During this pandemic just about everyone jumped on the bread bandwagon. I think learning how to make sourdough bread was basically everyone’s bucket list recipe during this time - so much so that there was a flour shortage at most grocery stores! Here at The Chopping Block, our Artisanal Breads Boot Camp is one of our most popular classes and it was the most requested class by students during our quarantine period.
We tried our hand at a virtual version taught by Chef Melina Kelson, a Certified Master Baker, Certified Bread Baker, Certified Viennoiserie Baker, Certified Executive Pastry Chef, and a Certified Hospitality Educator. She taught Culinary Arts for 18 years and created the Artisan Bread and Viennoiserie programs at Kendall College in Chicago. She also served on the Board of Directors of the Bread Bakers Guild of America for a dozen years. She currently operates Bootleg Bâtard, a wood-fired microbakery in Skokie, IL. She was a wealth of information and the class was fantastic. But there is something about making the dough in front of you with your own two hands and feeling the reactions of the dough that you just can’t achieve in a virtual setting.
I wish I knew more about bread to teach you how to troubleshoot all of the issues that arise (for example in the picture above; what happened here?) and all of the in-depth science that goes into baking fresh bread but alas, bread baking is not my forte. I can follow recipes, and I understand the basics but usually I stick to pretty straightforward breads like a simple focaccia bread. This bread is very forgiving and a great starter bread for those just getting into bread making.
There are so many different breads from all of the world. I like to breakdown bread into two categories: yeast doughs and non-yeast doughs. There are quick breads like banana bread that rely on other leaveners besides yeast to make them rise. These breads are very straight forward and can be made in a very short period of time. Yeast doughs require just a little more time and patience but once you understand the nuances of how the ingredients come together, they are well worth the time.
At its very base all bread starts with a very few simple ingredients: water, yeast and flour. Sure, there are some breads that have other liquids used, different types of flour, or other flavoring agents, and these ingredients have the power to transform bread into something spectacular. The recipe I am sharing with you today is a sweet yeast dough very similar to a babka. It may seem like a difficult bread to make, but it comes together fairly quickly. The added milk and butter creates a soft texture with a small crumb, perfect for breakfast or an afternoon snack.
Apple Butter Cinnamon Swirl Bread
Scroll down for a printable version of this recipe
Makes: 1 loaf of bread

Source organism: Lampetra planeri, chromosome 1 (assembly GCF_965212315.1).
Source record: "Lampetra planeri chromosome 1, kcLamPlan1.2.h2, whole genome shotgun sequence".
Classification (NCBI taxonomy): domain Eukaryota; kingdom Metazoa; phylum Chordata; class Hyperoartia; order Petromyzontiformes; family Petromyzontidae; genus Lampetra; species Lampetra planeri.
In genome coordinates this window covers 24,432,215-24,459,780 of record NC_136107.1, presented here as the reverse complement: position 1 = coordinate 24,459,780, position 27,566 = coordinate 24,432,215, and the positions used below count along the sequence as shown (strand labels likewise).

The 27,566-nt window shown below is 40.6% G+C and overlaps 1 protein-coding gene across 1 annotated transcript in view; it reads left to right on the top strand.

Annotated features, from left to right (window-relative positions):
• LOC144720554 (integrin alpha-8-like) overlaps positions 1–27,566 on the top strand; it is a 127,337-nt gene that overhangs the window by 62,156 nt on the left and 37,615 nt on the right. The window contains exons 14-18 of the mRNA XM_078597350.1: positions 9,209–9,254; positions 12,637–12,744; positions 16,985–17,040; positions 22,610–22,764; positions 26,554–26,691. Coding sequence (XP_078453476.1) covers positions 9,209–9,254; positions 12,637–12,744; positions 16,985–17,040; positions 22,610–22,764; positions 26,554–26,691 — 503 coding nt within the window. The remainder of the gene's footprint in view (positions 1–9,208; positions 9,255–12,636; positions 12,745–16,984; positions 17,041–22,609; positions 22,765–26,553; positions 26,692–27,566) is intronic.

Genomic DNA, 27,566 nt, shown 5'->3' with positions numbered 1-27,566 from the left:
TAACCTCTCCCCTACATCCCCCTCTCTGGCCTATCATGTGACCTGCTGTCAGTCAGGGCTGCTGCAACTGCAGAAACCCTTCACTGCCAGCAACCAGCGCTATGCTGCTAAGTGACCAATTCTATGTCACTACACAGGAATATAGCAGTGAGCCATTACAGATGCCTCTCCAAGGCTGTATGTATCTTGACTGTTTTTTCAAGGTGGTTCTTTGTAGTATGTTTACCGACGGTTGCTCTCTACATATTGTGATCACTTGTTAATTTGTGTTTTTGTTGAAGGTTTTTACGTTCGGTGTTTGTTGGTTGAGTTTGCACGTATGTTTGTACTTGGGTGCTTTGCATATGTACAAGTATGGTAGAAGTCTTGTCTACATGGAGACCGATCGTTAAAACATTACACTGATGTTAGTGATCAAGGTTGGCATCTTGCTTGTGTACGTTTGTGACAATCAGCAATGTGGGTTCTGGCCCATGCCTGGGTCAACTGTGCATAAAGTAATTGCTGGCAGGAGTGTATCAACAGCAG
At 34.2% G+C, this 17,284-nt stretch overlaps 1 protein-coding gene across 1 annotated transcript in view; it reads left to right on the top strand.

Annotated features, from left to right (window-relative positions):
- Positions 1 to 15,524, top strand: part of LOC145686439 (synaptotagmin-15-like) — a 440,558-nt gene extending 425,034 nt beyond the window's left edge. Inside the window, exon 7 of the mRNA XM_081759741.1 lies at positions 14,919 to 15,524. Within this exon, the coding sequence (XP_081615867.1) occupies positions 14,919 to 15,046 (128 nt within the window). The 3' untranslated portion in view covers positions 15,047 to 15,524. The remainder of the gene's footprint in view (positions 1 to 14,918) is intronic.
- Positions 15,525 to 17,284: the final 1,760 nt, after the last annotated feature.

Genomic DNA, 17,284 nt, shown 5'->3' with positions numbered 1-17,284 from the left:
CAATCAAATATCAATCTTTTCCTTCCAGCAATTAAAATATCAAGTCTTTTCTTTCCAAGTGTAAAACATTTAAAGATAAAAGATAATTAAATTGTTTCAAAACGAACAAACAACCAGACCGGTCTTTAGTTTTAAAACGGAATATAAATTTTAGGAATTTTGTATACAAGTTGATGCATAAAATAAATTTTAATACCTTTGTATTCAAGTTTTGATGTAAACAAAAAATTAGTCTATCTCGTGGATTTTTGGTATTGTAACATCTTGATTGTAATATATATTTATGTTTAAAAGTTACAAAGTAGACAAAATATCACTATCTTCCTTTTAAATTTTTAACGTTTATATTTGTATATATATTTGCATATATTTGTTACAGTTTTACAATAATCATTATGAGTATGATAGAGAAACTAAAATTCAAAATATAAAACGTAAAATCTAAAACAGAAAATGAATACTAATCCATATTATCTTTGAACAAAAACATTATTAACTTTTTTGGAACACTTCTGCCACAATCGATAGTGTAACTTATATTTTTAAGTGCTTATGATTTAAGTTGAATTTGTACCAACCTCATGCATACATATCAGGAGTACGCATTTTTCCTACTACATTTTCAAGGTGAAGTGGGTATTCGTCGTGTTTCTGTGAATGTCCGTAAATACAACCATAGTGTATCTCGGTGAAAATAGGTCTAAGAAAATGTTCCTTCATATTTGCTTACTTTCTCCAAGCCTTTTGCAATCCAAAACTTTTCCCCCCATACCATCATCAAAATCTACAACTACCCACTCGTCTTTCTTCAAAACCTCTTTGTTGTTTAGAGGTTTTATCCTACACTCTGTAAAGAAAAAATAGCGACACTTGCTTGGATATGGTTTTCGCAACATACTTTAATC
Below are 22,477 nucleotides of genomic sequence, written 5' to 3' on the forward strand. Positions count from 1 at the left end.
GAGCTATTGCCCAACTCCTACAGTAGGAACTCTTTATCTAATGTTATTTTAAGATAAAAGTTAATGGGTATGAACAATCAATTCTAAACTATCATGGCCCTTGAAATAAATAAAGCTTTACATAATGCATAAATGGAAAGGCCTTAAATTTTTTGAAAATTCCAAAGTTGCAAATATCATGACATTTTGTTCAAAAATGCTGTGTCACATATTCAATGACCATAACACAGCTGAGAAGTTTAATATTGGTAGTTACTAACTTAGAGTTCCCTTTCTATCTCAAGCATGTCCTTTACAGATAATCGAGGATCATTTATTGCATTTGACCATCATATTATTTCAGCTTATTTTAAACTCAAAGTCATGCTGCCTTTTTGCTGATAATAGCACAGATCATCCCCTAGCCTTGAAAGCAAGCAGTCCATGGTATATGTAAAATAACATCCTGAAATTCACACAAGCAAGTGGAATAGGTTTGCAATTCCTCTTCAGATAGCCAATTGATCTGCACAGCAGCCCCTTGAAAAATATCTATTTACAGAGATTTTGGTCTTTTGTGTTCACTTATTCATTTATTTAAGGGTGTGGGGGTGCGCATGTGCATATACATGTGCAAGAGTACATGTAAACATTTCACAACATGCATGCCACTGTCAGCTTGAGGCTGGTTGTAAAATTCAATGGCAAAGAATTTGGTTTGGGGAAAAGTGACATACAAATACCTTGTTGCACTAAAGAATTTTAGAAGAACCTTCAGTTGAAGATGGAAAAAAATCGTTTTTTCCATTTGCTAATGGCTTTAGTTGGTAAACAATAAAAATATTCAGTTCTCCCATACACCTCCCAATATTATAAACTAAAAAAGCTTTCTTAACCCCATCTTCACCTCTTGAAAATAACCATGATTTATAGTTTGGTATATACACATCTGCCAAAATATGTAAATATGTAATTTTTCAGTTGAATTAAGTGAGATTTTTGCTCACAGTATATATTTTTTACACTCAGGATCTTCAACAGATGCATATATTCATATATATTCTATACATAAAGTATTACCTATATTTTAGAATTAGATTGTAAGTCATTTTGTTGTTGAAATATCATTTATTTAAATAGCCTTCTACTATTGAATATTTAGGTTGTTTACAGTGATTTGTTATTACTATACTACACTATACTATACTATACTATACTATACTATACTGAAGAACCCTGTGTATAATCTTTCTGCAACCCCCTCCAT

1 cup water, warm
1/4 ounce active dry yeast
1/2 cup milk, room temperature
3 Tablespoons light brown sugar, lightly packed
3 Tablespoons unsalted butter, softened
3 3/4 -4 1/2 cups all-purpose flour, divided
3/4 teaspoon fine salt
3 Tablespoons granulated sugar
2 Tablespoons ground cinnamon
1/2 cup apple butter
1 Tablespoon vanilla bean paste
1. Place the warm water in a bowl of a stand mixer and sprinkle the yeast on top.
2. Set aside for 5 minutes to allow the yeast to proof.
3. Once bubbling, add the milk, brown sugar and butter.
4. Blend in 2 cups of the flour and the salt until moistened.
5. Beat on medium speed for 3 minutes.
6. Stir in an additional 1 1/4 to 1 3/4 cups flour, until dough pulls away cleanly from the sides of the bowl.
7. Knead on floured surface, adding 1/2 to 3/4 cup additional flour, until dough is smooth and elastic, about 10 minutes.
8. Place dough in large greased bowl, cover loosely with plastic wrap, and let rise in warm place until doubled in size, 30 to 45 minutes.
9. Lightly mist a 9×5-inch loaf pan with non-stick spray.
10. Stir the granulated sugar and cinnamon together in a small bowl.
11. Combine the apple butter with the vanilla bean paste
12. Punch down the dough and roll it into a rectangle, about 9 inches on the short side and 1/4 inch thick.
13. Spread with a thin layer of apple butter mixture, and top with most of the cinnamon sugar.
14. Starting at the short side, roll into a tight log (like a cinnamon roll).
15. Using a sharp knife, cut the log in half lengthwise, leaving the two halves attached at one end.
16. Twist the two long pieces together and place in the prepared pan.
17. Cover loosely with plastic wrap, and let rise in warm place until doubled in size, 30 to 45 minutes.
18. Preheat the oven to 350°F.
19. Uncover dough and sprinkle with the remaining cinnamon sugar.
20. Bake 40 to 45 minutes or until loaf sounds hollow when lightly tapped.
21. Cool completely before slicing.
This bread can easily be customized with different fillings. I like using Nutella, peanut butter or other fruit spreads. It is a very rustic type bread so don’t worry if the braid is perfect or if there is filling coming out of the sides. I promise it will still be delicious!
I would love to hear what flavor combination you will try. This week’s TCB cooking challenge for our private Facebook group is bread, and I want you to try your hand at making everyone’s favorite carb whether it is a quick bread, yeast bread, flatbread or even a gluten-free bread.
I am so pleased to say we finally have our talented pastry chef Erin Patsiopoulous back teaching, and our Artisanal Breads Boot Camp is officially on the calendar on September 19, 2021. Our first session on August 8 sold out very quickly, so make sure you don’t miss your opportunity to join this awesome class where you will learn to make a braided loaf like the recipe I provided but also how to make sourdough pizza. It is absolutely delicious!